History “From a Catholic Perspective” (Part 1)

In my thirteen years teaching history in Catholic institutions, I am often asked how educators—whether teachers or parents—can most effectively give their students history “from a Catholic perspective.” Teaching Catholic history in this day and age can be daunting. Secular methodology typically proves inadequate. For one thing, the standard approach of secular education is typically not equipped to deal with religious history. But even when it does, secular education is often hostile to the role of the Catholic religion in the development of civilization. These tendencies have led Catholic parents and educators to sense that a correction is needed in mainstream historical studies—something that will convey a detailed, accurate, objective assessment of the Catholic Church’s place in history. Hence the desire for history “from a Catholic perspective.” Continue reading “History “From a Catholic Perspective” (Part 1)”

Myth of Medieval Mortality

Of the many inaccurate pieces of information that we often hear about the Middle Ages, one of the most often repeated is that the average medieval person only lived to be about 35 years old. The myth of the short medieval life expectancy is not inaccurate so much because it is false, but because it conveys a false impression of medieval life to people who do not know what life expectancy is. Clearly, most medieval adults lived well past their 30s. If they didn’t, it would be difficult to see how there would have been much time to accomplish anything. A civilization whose adults could not expect to live past their 30s would scarcely be able to produce the marvels that came out of the medieval epoch. Continue reading “Myth of Medieval Mortality”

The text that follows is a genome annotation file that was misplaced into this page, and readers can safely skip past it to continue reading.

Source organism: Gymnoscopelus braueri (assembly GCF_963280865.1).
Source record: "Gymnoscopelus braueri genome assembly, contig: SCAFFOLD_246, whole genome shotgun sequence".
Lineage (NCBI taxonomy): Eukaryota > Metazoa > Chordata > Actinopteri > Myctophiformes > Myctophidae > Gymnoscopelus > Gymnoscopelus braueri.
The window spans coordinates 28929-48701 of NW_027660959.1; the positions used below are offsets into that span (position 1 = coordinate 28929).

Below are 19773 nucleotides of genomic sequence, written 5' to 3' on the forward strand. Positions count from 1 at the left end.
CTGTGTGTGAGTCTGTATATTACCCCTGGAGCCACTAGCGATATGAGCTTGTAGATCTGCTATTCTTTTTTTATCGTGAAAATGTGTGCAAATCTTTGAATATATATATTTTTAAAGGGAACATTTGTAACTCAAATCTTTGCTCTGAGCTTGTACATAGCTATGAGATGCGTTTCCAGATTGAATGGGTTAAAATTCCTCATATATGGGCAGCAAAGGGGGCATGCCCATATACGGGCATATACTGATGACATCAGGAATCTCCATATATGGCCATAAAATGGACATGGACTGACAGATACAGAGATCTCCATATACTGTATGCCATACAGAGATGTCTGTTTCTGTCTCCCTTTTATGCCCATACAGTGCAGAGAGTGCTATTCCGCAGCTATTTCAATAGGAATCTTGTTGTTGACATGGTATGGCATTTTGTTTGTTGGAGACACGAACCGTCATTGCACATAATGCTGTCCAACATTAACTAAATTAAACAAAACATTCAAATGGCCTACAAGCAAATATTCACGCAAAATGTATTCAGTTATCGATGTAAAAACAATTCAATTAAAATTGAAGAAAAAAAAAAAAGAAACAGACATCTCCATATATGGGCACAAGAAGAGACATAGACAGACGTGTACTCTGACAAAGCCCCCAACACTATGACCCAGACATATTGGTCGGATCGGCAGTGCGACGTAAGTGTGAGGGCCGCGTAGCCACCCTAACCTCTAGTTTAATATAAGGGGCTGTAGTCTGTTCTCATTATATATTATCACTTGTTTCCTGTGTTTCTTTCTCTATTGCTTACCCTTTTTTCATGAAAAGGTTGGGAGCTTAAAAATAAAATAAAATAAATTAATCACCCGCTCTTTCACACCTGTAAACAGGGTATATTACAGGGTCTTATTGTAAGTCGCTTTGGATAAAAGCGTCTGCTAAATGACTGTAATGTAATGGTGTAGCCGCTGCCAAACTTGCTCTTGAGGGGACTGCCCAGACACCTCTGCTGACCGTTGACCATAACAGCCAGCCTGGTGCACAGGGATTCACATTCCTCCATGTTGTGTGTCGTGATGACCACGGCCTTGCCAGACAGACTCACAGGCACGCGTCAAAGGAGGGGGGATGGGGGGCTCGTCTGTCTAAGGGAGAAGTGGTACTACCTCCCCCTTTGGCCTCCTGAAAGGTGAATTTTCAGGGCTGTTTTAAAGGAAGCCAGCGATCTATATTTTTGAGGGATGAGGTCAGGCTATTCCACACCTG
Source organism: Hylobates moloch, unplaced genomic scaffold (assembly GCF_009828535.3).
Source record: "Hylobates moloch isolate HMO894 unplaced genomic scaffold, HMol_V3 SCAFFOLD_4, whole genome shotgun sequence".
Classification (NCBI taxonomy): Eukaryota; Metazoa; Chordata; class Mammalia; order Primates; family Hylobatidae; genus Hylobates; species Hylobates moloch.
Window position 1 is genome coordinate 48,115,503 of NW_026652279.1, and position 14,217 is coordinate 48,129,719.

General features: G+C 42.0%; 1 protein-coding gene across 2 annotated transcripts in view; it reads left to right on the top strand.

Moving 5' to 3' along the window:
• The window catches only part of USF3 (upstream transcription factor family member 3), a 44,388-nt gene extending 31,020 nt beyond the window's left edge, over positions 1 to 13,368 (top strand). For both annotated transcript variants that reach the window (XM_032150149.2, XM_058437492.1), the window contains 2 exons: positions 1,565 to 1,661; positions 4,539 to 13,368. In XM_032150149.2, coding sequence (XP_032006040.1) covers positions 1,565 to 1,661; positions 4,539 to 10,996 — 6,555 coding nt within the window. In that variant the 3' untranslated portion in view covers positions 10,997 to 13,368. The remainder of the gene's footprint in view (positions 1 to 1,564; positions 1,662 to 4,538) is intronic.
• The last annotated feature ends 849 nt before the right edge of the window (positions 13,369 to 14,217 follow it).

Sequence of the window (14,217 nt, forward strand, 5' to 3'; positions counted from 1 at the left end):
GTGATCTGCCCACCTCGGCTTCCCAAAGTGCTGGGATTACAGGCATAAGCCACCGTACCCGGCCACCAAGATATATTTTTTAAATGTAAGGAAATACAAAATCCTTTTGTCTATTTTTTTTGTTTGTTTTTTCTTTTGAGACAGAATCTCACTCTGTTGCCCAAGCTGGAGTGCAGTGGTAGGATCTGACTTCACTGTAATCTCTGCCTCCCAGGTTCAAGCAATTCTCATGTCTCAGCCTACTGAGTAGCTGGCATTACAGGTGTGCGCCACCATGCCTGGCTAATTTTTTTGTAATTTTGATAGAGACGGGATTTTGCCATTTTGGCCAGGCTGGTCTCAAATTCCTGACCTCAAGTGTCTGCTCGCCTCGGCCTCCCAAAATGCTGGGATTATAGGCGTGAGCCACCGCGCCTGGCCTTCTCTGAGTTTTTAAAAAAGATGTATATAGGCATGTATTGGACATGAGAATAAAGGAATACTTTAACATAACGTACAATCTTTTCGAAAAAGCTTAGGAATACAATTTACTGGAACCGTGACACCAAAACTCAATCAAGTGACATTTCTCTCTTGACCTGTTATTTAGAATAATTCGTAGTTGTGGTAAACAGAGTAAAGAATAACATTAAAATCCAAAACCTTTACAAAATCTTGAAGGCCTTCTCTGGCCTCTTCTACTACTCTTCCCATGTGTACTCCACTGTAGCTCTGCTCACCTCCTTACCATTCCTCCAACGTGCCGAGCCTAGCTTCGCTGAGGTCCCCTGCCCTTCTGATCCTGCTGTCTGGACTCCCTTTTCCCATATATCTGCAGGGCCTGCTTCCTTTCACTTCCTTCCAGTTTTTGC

Drinking History from the Font: Primary Sources

Prior to the modern age and the ubiquity of textbooks, it was common for students to learn history by the reading of primary sources. It was taken for granted that the best way to educate oneself about what the ancient Greeks thought was to actually read the writings of the ancient Greeks. If one wanted to learn about the reign of Charlemagne, the best way to do so was to actually dig up and study the royal charters of the Carolingian kingdom. Not only was historical study based on primary sources common, but it was inconceivable that it should be conducted any other way.
Continue reading “Drinking History from the Font: Primary Sources”